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Monday, January 8, 2018

Fw: TheList 4629

The List 4629


To All,
I hope that you all have a great weekend. Great Bubba Breakfast this morning then a Crusader ball meeting and then some errands and just got home.
Regards,
Skip
. This Day In Naval History – January 8, 2018
Jan. 8
            1847 - Battle of San Gabriel (Navy, Marines, Army defeat Mexicans in CA)
1863—During the Civil War, the screw steam gunboats Sagamore and Tahoma capture blockade running ships with cargo of salt and cotton in Florida.
1918: The Naval Overseas Transportation Service, (now the Military Sealift Command), is established to carry cargo during World War I.
1945—Task Group 17.21, led by Cmdr. Charles E. Loughlin coordinates a submarine attack against a Japanese convoy off northwest coast of Formosa, sinking two freighters and a tanker and damaging three other ships.
1945—During the continuing Japanese aerial kamikaze attacks on the Lingayen Gulf invasion force, escort carriers Kitkun Bay (CVE 71) and Kadashan Bay (CVE 76) are damaged, as well as USS Callaway (APA-35).
1963—Destroyer Benjamin Stoddert (DDG 22) is launched. A veteran of the Vietnam War, she is decommissioned in Dec. 1991.
1983—Fast Attack Submarine USS City of Corpus Christi (SSN 705) is commissioned.
1994—Fast Attack Submarine USS Santa Fe (SSN 763) is commissioned.
Today in History January 8
1681
The Treaty of Radzin ends a five year war between the Turks and the allied countries of Russia and Poland.
1745
England, Austria, Saxony and the Netherlands form an alliance against Russia.
1815
A rag-tag army under Andrew Jackson defeats the British on the fields of Chalmette in the Battle of New Orleans.
1871
Prussian troops begin to bombard Paris during the Franco-Prussian War.
1892
A coal mine explosion kills 100 in McAlister, Oklahoma.
1900
The Boers attack the British in Ladysmith, South Africa, but are turned back.
1908
A subway line opens linking the New York boroughs of Brooklyn and Manhattan.
1940
Great Britain begins rationing sugar, meat and butter.
1946
President Harry S. Truman vows to stand by the Yalta accord on self-determination for the Balkans.
1954
President Dwight Eisenhower proposes stripping convicted Communists of their U.S. citizenship.
1963
President John F. Kennedy attends the unveiling of the Mona Lisa.
1975
Ella T. Grasso becomes Governor of Connecticut, the first female governor in the US who did not come into office by succeeding her husband.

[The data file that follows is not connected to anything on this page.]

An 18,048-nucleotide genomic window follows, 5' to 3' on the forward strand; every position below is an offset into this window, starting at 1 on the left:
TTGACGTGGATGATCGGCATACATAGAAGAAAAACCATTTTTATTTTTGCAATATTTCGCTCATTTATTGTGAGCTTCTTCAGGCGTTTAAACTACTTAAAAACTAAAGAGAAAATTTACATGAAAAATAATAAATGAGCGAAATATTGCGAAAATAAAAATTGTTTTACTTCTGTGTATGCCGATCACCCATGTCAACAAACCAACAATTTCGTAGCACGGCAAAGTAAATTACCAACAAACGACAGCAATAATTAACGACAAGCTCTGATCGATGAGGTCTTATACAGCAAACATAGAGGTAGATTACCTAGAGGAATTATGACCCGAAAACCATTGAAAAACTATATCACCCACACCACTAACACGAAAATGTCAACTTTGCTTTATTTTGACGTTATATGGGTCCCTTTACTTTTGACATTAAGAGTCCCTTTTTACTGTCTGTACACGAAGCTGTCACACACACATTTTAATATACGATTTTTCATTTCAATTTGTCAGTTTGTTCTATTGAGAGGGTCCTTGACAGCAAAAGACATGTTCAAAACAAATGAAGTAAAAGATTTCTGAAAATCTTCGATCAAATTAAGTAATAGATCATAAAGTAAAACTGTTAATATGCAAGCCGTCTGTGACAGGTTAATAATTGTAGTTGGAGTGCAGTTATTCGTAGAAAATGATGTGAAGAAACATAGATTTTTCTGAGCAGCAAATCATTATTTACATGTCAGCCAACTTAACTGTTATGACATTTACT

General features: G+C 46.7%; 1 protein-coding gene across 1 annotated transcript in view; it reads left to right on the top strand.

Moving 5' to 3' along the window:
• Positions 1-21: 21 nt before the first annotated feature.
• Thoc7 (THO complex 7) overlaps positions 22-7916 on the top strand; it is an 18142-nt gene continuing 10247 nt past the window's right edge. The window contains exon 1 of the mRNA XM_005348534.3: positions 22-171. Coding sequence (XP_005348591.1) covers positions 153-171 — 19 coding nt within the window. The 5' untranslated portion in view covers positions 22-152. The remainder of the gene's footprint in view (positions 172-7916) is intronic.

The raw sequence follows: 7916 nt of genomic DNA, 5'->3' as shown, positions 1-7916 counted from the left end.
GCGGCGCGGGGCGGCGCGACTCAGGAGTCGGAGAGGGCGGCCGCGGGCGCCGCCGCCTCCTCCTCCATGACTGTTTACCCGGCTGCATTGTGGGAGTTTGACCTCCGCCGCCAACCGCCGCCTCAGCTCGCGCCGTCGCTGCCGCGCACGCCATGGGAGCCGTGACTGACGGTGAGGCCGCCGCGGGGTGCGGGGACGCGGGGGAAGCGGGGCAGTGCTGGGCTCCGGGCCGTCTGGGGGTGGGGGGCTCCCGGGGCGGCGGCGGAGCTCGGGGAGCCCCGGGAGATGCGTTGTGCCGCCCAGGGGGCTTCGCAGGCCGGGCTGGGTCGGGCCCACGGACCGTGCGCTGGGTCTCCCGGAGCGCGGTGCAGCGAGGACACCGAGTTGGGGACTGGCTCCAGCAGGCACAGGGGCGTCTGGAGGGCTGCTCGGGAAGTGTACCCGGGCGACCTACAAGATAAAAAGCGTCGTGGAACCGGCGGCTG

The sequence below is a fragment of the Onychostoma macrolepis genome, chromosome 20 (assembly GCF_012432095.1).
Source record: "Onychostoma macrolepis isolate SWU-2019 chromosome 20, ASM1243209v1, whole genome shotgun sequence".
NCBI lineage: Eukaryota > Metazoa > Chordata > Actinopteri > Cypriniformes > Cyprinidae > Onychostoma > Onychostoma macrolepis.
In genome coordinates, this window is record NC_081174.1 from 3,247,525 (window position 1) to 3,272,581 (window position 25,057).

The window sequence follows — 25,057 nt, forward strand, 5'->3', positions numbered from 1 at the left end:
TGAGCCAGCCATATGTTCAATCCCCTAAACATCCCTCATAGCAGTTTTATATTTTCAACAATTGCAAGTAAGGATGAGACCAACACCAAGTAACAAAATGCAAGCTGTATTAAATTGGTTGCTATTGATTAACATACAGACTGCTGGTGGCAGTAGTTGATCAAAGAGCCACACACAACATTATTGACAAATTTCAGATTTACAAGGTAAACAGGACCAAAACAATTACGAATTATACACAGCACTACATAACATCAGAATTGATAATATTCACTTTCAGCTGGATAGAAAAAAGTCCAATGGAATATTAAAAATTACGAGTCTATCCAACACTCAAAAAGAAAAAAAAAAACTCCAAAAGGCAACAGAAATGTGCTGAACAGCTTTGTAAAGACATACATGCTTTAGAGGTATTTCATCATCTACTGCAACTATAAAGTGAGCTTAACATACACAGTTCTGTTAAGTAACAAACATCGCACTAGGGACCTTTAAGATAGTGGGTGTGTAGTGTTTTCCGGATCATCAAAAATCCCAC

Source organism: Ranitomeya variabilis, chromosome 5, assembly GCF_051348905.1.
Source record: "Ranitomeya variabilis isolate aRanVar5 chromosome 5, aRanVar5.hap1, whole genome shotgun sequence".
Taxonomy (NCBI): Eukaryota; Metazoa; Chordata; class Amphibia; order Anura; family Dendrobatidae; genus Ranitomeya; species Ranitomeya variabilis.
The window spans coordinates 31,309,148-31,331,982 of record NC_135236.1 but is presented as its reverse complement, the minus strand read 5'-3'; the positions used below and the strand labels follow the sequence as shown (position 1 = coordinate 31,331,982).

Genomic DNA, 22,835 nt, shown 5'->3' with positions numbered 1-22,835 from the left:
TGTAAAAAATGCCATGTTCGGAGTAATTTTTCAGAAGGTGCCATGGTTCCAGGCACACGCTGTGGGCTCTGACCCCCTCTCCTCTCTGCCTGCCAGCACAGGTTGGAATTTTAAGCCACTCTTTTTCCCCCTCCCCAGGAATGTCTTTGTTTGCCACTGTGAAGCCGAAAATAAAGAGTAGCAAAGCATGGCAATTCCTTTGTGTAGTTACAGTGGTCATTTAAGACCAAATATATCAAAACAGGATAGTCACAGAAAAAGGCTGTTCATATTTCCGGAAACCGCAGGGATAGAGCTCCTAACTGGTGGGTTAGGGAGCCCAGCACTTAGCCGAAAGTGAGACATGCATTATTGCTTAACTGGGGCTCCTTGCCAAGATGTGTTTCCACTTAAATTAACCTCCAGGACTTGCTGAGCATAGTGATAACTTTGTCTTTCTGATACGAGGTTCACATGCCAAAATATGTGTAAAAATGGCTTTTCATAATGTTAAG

1979
The United States advises the Shah to leave Iran.
1982
AT&T agrees to divest 22 subdivisions as part of an antitrust agreement.
1994
Valeri Polyakov, a Russian cosmonaut leaves earth, bound for the Mir space station; he will spend a record 437 days in space.
2002
US President George W. Bush signs into law the No Child Left Behind Act, intended to improve America's educational system.
2004
The largest passenger ship in history, the RMS Queen Mary 2, is christened by Queen Elizabeth II, granddaughter of Queen Mary.
2011
An attempted assassination of Arizona Representative Gabrielle Giffords is part of a shooting spree in which Jared Lee Loughner kills 6 and wounds 13.
 
 
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From the list archives a bit of humor
Thanks to Chuck
Great aviation story
On 1/5/2017 5:40 PM, wrote:
Byrum Teekel, a 90 year old insurance man, who once flew a twin Piper around the WORLD with a co-pilot friend who had been a Navy test pilot in the early days of jets told the funniest aviation story I'd heard in a long time. 
When the Navy first began test flights with jets, they were flying out of Carswell because the Chance-Vought plant was there in Ft Worth.  Gen. LeMay found out about it and had a stroke worrying that if "any of those Navy pukes" crashed a plane at Carswell, they might not be able to get the bombers off to start WWIII – so he kicked them out.  The Navy still wanted a long runway near Ft Worth and the C-V factory, and they settled on Ardmore, OK.  
Teek's buddy and his wingman became famous in the small OK town and couldn't buy a beer at any of the local taverns.  After their test flights every day, they'd do some bonus acrobatics for the locals, who loved seeing and hearing the jets fly.  One day the mayor called the test pilots and asked if they could do a flyover for a local parade. Seems that Gene Autry, a native of Ardmore, had a circus at the time and he always did a parade in his home town and a few shows en route to Madison Square Garden.  The Navy test pilots were asked to do a flyover for the big parade down the main street that preceded the circus performances. 
The Navy dudes went downtown and measured the width of the street, then called the mayor and asked if he wanted afterburners as well.  The mayor said, "hell yes – we want the whole show".